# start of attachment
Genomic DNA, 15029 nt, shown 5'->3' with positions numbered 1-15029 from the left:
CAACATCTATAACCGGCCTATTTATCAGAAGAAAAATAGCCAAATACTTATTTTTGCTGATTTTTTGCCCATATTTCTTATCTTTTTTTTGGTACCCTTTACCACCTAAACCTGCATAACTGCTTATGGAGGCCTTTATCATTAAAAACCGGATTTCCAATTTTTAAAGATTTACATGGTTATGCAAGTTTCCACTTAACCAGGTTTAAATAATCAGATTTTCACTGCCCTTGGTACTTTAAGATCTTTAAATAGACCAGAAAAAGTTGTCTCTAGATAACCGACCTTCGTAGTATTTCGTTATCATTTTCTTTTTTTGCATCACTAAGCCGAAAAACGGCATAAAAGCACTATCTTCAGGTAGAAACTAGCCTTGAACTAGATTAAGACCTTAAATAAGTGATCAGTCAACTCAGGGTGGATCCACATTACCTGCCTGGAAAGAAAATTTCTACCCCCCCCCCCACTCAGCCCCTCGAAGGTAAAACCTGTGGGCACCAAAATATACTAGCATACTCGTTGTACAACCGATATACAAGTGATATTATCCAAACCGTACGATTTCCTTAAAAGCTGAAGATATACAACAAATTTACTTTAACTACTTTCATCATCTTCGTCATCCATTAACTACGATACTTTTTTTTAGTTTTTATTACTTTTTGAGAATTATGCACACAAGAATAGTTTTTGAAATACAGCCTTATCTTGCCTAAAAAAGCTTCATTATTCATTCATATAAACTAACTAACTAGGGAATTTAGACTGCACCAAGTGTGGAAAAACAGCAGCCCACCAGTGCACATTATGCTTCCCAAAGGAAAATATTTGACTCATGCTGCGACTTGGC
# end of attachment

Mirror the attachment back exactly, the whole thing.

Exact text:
Genomic DNA, 15029 nt, shown 5'->3' with positions numbered 1-15029 from the left:
CAACATCTATAACCGGCCTATTTATCAGAAGAAAAATAGCCAAATACTTATTTTTGCTGATTTTTTGCCCATATTTCTTATCTTTTTTTTGGTACCCTTTACCACCTAAACCTGCATAACTGCTTATGGAGGCCTTTATCATTAAAAACCGGATTTCCAATTTTTAAAGATTTACATGGTTATGCAAGTTTCCACTTAACCAGGTTTAAATAATCAGATTTTCACTGCCCTTGGTACTTTAAGATCTTTAAATAGACCAGAAAAAGTTGTCTCTAGATAACCGACCTTCGTAGTATTTCGTTATCATTTTCTTTTTTTGCATCACTAAGCCGAAAAACGGCATAAAAGCACTATCTTCAGGTAGAAACTAGCCTTGAACTAGATTAAGACCTTAAATAAGTGATCAGTCAACTCAGGGTGGATCCACATTACCTGCCTGGAAAGAAAATTTCTACCCCCCCCCCCACTCAGCCCCTCGAAGGTAAAACCTGTGGGCACCAAAATATACTAGCATACTCGTTGTACAACCGATATACAAGTGATATTATCCAAACCGTACGATTTCCTTAAAAGCTGAAGATATACAACAAATTTACTTTAACTACTTTCATCATCTTCGTCATCCATTAACTACGATACTTTTTTTTAGTTTTTATTACTTTTTGAGAATTATGCACACAAGAATAGTTTTTGAAATACAGCCTTATCTTGCCTAAAAAAGCTTCATTATTCATTCATATAAACTAACTAACTAGGGAATTTAGACTGCACCAAGTGTGGAAAAACAGCAGCCCACCAGTGCACATTATGCTTCCCAAAGGAAAATATTTGACTCATGCTGCGACTTGGC